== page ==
Today many will turn their eyes to the United States for the inauguration of the second presidential term of Barack Hussein Obama. Well, the world will be watching … but Mr. Obama has already been inaugurated for a second time. The event took place yesterday just before noon, local time, during a brief ceremony in the White House.
This was done in faithfulness to the twentieth amendment to the US Constitution which requires presidents to be sworn in on the 20th day of January following their election. It’s quite ironic. The president who seems intent on dismantling the Constitution piecemeal has obediently fulfilled its instruction regarding inauguration. There are only four years left and still so much of America must be remade. No use giving those ridiculous constitutionalists one more issue to whine about.
Much will be made about the fact that an American president of African origins has begun his second term, ostensibly on the day that memorializes Dr. Martin Luther King Jr. and his struggle for civil rights. Anyone who is aware of our torturous national history regarding slavery and the lynching of the innocent for nothing more than the color of their skin must realize the significance. For me it merely confirms something I already knew: Americans are quite capable of rising above the problems of their past.
Yet the inauguration of any elected official finds its legitimacy based only upon the guarantee of free and honest elections in which the will of the people is gauged accurately and instituted effectively. Given what I experienced on election day, it raises my concern to the level of alarm. Sadly, many Americans are becoming far too comfortable with excessive government meddling in their lives. With so much at stake and an electorate so divided as ours, the need for honest election results may be greater than ever.
Let us be mindful that the official tally of presidential votes gave the victory to Obama by a margin just under 5 million votes, or 4.9%. Less than 60% of eligible voters turned out. Still, in our political system, the state-by-state numbers are more important. Under our Constitution the president is elected by the people as they are arranged in their sovereign states, not by popular vote. This affects election strategies–and for those intent on winning at all costs (even fraud), it also affects their planning.
The best way to prevent voter fraud is to prevent those occurrences known as “voter irregularities” (actions, situations, or policies that prevent standard voting procedures). In signing the Voting Rights Act of 1965, President Lyndon Johnson reminded us that “the vote is the most powerful instrument devised … for breaking down injustice.” The law was intended to halt irregularities that discouraged voting by citizens of African descent or preventing their votes from being counted. To be genuinely effective, everyone who may legally vote must be allowed to do so once, without coercion, and every vote cast must be properly tallied.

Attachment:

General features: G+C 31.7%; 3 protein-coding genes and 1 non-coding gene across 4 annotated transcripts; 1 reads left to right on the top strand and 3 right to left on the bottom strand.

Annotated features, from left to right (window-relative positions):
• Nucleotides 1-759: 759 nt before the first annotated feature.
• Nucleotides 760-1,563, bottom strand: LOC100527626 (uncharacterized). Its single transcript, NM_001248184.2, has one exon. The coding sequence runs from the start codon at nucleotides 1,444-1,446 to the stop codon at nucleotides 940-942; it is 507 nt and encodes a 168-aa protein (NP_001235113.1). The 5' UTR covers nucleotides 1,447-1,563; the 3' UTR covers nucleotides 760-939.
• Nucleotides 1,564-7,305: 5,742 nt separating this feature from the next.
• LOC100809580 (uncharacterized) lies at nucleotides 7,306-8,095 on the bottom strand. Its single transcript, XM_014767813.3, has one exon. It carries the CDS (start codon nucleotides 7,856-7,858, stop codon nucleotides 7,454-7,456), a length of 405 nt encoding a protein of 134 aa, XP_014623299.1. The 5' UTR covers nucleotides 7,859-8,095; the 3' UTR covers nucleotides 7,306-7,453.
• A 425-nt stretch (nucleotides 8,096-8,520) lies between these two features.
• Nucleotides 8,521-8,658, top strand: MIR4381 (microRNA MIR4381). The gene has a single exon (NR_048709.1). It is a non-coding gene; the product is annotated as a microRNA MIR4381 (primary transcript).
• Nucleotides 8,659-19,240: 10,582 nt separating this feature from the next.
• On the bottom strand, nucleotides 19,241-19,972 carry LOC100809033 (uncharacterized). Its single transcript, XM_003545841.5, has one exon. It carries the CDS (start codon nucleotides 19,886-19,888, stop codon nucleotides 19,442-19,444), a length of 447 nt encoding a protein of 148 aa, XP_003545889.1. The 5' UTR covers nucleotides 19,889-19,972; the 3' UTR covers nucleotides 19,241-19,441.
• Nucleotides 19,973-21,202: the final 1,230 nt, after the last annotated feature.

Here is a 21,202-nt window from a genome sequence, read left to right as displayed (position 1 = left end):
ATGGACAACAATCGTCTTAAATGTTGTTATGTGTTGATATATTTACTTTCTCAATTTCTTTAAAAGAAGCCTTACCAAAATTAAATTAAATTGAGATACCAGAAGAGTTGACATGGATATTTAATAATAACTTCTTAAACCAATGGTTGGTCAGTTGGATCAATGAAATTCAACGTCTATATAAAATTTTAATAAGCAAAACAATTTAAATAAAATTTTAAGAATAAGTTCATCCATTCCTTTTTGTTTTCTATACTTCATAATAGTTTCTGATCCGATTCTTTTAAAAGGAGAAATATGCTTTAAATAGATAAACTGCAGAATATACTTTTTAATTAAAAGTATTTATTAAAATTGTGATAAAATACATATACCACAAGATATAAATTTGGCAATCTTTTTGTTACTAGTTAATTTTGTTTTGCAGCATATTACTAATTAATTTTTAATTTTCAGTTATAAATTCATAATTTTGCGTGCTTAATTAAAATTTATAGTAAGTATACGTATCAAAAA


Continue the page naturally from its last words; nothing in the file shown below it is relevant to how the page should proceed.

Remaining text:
Voter irregularities can cast grave doubt upon any election’s outcome. Given the existence of our electoral college and the importance of swing states that so greatly influence presidential elections, irregularities have far-reaching consequences for the validity of any such election. This remains true even when the mainstream press offers little or no coverage of the matter because of its own bias. As the electoral map demonstrates, it only takes successful campaigns of voter fraud in a couple of the big swing states to turn a presidential election.
It’s not just the actual vote fraud that robs us. Even credible hints of fraud are liable to erode away voter participation. This is why every aspect of an election must be handled with accountability, soberness, and in strict accordance with regulations. Poll workers (the officials running the precinct) must be diligent for the rights of all and poll watchers for the political parties and candidates must be able to confirm stringent adherence to election law. Anything less may throw a shadow upon results. Confirming the identity of voters is crucial. States need to enact voter ID laws.
What I experienced on election day was nothing less than shocking. More than two months later I’m still disturbed by it. In fact, I’m haunted by it. I’ve been voting since 1978; never have I seen such chaos as on election day 2012. In that chaos there were disturbing irregularities.
On November 6, 2012 I served as a poll watcher (unofficial observer) for the Republican party. At approximately 2:30 in the afternoon I arrived at my appointed polling location, the Mac McGinty Civic Center located at the Jackson County Fairgrounds in Pascagoula, Mississippi. As I entered the building I was overwhelmed by the noise and lack of order. People were everywhere. They crowded the tables of precinct officials in a scene that resembled a post-holiday sale at Wal-Mart. Since the poll opened at 7:00 am, I can only presume that this had been taking place for much of the day. For whatever reason, the Republican poll watchers already on duty did not seem as concerned as I. Perhaps they were overwhelmed.
It did not take long for my concern to turn into action.
The purpose of allowing poll watchers is to guarantee proper elections. They are especially important when a precinct votes overwhelmingly in favor of one political party. No matter how a vote turns out, if representatives of both parties agree that the election was fairly run and properly managed, political conflict and legal challenges can be minimized. Poll watchers in Mississippi have no legal authority but they can point out irregularities to those who do have authority. The first place to begin is with the precinct manager, known by law as an election bailiff.